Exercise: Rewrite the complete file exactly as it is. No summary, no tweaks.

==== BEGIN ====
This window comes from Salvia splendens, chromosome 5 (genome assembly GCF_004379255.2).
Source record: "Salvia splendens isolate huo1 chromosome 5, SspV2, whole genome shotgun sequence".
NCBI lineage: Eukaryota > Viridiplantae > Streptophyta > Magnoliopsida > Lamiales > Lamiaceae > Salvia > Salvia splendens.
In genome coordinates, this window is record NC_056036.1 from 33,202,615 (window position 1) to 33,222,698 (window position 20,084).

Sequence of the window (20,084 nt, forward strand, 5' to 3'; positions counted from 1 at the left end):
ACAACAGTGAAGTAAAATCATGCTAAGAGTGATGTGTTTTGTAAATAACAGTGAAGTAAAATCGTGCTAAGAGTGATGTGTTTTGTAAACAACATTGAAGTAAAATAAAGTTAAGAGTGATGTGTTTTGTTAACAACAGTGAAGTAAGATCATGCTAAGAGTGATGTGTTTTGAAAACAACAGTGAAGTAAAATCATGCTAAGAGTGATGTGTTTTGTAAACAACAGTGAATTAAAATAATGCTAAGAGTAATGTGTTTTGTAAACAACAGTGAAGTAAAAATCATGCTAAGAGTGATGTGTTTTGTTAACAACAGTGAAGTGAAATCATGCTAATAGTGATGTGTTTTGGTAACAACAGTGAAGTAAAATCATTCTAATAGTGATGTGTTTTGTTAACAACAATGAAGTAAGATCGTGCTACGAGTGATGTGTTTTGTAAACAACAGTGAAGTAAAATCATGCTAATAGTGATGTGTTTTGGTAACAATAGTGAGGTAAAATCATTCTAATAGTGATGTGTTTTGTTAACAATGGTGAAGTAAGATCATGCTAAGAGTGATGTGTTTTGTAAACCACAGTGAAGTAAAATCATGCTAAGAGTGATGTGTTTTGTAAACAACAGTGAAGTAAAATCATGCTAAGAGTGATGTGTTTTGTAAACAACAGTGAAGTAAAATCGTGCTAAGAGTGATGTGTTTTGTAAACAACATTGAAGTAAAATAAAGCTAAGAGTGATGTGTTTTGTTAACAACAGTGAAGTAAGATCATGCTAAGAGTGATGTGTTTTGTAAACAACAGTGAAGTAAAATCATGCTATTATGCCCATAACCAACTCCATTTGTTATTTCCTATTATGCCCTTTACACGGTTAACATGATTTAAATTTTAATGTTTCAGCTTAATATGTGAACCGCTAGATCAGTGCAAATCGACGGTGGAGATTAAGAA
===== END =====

This window comes from Salvia splendens, chromosome 5 (genome assembly GCF_004379255.2).
Source record: "Salvia splendens isolate huo1 chromosome 5, SspV2, whole genome shotgun sequence".
NCBI lineage: Eukaryota > Viridiplantae > Streptophyta > Magnoliopsida > Lamiales > Lamiaceae > Salvia > Salvia splendens.
In genome coordinates, this window is record NC_056036.1 from 33,202,615 (window position 1) to 33,222,698 (window position 20,084).

Sequence of the window (20,084 nt, forward strand, 5' to 3'; positions counted from 1 at the left end):
ACAACAGTGAAGTAAAATCATGCTAAGAGTGATGTGTTTTGTAAATAACAGTGAAGTAAAATCGTGCTAAGAGTGATGTGTTTTGTAAACAACATTGAAGTAAAATAAAGTTAAGAGTGATGTGTTTTGTTAACAACAGTGAAGTAAGATCATGCTAAGAGTGATGTGTTTTGAAAACAACAGTGAAGTAAAATCATGCTAAGAGTGATGTGTTTTGTAAACAACAGTGAATTAAAATAATGCTAAGAGTAATGTGTTTTGTAAACAACAGTGAAGTAAAAATCATGCTAAGAGTGATGTGTTTTGTTAACAACAGTGAAGTGAAATCATGCTAATAGTGATGTGTTTTGGTAACAACAGTGAAGTAAAATCATTCTAATAGTGATGTGTTTTGTTAACAACAATGAAGTAAGATCGTGCTACGAGTGATGTGTTTTGTAAACAACAGTGAAGTAAAATCATGCTAATAGTGATGTGTTTTGGTAACAATAGTGAGGTAAAATCATTCTAATAGTGATGTGTTTTGTTAACAATGGTGAAGTAAGATCATGCTAAGAGTGATGTGTTTTGTAAACCACAGTGAAGTAAAATCATGCTAAGAGTGATGTGTTTTGTAAACAACAGTGAAGTAAAATCATGCTAAGAGTGATGTGTTTTGTAAACAACAGTGAAGTAAAATCGTGCTAAGAGTGATGTGTTTTGTAAACAACATTGAAGTAAAATAAAGCTAAGAGTGATGTGTTTTGTTAACAACAGTGAAGTAAGATCATGCTAAGAGTGATGTGTTTTGTAAACAACAGTGAAGTAAAATCATGCTATTATGCCCATAACCAACTCCATTTGTTATTTCCTATTATGCCCTTTACACGGTTAACATGATTTAAATTTTAATGTTTCAGCTTAATATGTGAACCGCTAGATCAGTGCAAATCGACGGTGGAGATTAAGAA